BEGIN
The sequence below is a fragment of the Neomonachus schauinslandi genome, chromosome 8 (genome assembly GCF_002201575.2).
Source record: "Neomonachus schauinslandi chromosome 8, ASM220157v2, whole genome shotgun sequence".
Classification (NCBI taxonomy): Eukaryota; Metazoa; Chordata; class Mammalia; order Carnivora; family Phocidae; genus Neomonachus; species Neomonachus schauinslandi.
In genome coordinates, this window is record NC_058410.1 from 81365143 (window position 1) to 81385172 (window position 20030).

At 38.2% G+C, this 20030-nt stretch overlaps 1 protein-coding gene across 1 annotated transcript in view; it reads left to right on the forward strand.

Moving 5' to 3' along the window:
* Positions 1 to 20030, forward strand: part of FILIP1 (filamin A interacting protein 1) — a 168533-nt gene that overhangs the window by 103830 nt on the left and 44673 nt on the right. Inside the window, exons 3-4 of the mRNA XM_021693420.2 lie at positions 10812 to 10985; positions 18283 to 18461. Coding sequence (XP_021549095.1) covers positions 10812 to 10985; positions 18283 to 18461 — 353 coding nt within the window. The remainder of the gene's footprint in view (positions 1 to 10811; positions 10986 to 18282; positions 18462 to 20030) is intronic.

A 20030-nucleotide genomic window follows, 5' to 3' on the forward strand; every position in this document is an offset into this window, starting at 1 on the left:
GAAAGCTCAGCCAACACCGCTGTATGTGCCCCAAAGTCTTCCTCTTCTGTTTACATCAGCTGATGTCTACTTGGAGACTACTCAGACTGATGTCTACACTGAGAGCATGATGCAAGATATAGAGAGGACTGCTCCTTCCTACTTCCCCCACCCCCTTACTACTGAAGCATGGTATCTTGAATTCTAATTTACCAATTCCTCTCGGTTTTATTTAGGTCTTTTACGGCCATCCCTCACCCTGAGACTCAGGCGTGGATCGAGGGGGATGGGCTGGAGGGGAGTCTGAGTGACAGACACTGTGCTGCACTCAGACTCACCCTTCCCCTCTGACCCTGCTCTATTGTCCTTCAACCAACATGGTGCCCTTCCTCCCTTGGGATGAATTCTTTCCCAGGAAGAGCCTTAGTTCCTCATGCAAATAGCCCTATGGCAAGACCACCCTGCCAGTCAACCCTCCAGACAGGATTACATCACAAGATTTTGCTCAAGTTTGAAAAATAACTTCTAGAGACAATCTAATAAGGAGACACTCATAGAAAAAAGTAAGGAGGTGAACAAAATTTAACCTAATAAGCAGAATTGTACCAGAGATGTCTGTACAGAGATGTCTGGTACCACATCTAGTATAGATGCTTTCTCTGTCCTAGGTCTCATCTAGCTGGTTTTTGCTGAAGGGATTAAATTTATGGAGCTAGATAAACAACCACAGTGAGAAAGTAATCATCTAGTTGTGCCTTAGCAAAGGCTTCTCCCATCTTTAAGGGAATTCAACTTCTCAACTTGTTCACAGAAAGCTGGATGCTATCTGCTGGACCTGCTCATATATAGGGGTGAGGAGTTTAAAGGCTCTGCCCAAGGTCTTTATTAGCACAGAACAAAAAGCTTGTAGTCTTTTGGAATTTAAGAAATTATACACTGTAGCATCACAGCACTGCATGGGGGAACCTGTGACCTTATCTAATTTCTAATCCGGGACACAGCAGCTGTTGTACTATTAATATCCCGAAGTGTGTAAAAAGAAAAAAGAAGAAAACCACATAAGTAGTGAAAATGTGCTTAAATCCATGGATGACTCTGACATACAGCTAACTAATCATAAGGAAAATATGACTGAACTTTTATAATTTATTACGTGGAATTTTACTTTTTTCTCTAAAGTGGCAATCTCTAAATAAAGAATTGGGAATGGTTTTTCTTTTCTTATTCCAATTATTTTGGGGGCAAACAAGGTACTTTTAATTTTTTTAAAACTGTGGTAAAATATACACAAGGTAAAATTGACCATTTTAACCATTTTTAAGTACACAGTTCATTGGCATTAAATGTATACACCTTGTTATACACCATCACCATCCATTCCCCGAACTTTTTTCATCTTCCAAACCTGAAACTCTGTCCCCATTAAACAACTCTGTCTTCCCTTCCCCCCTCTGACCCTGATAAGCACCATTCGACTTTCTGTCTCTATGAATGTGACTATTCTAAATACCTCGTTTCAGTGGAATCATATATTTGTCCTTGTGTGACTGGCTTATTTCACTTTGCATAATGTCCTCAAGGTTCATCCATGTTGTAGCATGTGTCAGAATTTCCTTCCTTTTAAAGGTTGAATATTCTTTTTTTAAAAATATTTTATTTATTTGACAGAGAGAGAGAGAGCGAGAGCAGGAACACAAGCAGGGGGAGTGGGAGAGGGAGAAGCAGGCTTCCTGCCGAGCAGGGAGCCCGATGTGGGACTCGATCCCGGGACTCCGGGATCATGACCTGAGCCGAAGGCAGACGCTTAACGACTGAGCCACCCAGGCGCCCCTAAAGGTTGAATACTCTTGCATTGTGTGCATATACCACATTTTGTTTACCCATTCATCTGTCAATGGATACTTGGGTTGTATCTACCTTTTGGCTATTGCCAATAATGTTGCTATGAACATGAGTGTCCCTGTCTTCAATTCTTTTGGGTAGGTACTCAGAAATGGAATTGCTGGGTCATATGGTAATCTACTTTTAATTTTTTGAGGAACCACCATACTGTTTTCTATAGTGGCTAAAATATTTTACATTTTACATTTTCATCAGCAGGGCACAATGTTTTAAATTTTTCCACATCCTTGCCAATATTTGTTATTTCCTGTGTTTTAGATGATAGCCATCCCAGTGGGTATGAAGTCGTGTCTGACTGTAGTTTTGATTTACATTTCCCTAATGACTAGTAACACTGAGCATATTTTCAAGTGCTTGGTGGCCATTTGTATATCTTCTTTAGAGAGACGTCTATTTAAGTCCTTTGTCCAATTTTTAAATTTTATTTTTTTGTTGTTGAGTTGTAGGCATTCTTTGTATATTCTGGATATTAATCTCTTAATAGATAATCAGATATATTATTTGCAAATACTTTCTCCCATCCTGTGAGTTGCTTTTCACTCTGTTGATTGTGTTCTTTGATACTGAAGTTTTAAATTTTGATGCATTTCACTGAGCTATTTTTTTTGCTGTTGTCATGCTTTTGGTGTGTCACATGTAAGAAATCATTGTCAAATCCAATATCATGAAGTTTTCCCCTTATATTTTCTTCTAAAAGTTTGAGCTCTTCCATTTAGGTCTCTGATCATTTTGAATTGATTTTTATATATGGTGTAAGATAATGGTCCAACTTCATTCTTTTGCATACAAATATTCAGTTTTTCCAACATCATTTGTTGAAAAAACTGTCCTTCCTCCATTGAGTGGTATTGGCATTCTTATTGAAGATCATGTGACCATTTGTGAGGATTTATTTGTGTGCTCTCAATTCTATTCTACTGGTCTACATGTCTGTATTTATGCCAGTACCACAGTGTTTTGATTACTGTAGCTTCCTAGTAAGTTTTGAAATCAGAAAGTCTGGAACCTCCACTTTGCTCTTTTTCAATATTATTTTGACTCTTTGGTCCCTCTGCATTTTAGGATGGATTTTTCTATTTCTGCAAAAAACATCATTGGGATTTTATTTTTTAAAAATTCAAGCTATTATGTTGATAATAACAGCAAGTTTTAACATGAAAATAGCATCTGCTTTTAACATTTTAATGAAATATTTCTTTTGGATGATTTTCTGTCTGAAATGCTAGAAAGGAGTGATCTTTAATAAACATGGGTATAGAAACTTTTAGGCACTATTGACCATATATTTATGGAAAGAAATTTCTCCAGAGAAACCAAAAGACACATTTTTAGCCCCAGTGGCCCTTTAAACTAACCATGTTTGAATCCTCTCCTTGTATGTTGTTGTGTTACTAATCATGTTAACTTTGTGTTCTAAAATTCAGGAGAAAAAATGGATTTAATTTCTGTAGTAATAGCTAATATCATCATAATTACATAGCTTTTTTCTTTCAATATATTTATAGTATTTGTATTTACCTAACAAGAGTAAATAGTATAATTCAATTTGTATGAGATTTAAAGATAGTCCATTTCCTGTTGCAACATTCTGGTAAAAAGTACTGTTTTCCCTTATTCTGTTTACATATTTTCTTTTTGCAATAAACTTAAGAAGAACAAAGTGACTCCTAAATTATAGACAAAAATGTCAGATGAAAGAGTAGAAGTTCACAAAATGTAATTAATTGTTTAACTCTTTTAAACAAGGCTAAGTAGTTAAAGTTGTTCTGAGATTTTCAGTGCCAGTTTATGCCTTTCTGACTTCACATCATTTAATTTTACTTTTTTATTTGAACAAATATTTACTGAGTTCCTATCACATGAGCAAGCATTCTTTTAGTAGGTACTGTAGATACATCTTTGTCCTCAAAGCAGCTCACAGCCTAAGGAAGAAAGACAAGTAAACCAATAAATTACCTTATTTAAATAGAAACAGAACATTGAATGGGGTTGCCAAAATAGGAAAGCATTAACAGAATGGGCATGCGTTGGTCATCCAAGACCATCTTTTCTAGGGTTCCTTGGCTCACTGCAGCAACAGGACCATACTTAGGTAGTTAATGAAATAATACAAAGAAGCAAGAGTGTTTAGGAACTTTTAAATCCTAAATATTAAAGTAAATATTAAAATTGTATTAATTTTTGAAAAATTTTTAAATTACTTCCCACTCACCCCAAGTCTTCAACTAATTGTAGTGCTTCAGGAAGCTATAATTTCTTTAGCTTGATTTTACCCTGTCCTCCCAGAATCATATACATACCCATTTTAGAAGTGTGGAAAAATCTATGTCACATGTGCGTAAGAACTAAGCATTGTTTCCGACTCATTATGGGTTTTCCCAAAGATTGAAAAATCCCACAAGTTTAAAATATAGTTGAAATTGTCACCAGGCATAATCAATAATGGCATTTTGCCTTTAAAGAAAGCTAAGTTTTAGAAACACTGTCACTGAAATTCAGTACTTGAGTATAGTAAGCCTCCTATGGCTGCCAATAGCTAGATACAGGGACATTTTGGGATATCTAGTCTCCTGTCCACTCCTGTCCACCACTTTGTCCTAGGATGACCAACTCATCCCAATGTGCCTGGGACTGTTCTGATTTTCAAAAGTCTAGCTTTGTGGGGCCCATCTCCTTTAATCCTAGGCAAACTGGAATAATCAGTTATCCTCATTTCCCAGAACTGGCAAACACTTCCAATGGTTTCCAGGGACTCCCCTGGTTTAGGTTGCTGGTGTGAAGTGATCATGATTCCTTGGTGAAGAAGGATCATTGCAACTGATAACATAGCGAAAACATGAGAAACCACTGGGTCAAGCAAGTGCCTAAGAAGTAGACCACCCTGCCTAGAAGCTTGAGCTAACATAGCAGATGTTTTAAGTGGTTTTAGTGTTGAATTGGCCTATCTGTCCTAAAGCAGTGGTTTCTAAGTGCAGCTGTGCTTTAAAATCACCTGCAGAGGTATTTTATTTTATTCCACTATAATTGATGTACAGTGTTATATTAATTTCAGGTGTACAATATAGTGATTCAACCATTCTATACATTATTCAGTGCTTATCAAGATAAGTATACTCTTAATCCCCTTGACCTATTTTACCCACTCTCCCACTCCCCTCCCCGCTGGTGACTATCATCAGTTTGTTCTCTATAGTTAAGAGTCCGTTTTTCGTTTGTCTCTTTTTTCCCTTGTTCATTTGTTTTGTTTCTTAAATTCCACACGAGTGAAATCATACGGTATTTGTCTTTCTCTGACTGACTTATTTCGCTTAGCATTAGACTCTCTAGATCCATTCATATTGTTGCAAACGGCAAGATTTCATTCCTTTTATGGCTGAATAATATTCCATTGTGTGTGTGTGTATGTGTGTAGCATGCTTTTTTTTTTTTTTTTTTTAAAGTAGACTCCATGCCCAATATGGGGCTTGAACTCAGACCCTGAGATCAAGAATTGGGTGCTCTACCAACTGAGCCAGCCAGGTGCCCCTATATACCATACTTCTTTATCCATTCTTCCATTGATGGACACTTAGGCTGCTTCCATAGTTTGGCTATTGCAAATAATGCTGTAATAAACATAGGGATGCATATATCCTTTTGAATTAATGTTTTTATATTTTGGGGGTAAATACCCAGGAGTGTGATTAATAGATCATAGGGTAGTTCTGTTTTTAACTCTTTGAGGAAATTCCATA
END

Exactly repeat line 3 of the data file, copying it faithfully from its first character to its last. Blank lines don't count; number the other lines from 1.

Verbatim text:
Classification (NCBI taxonomy): Eukaryota; Metazoa; Chordata; class Mammalia; order Carnivora; family Phocidae; genus Neomonachus; species Neomonachus schauinslandi.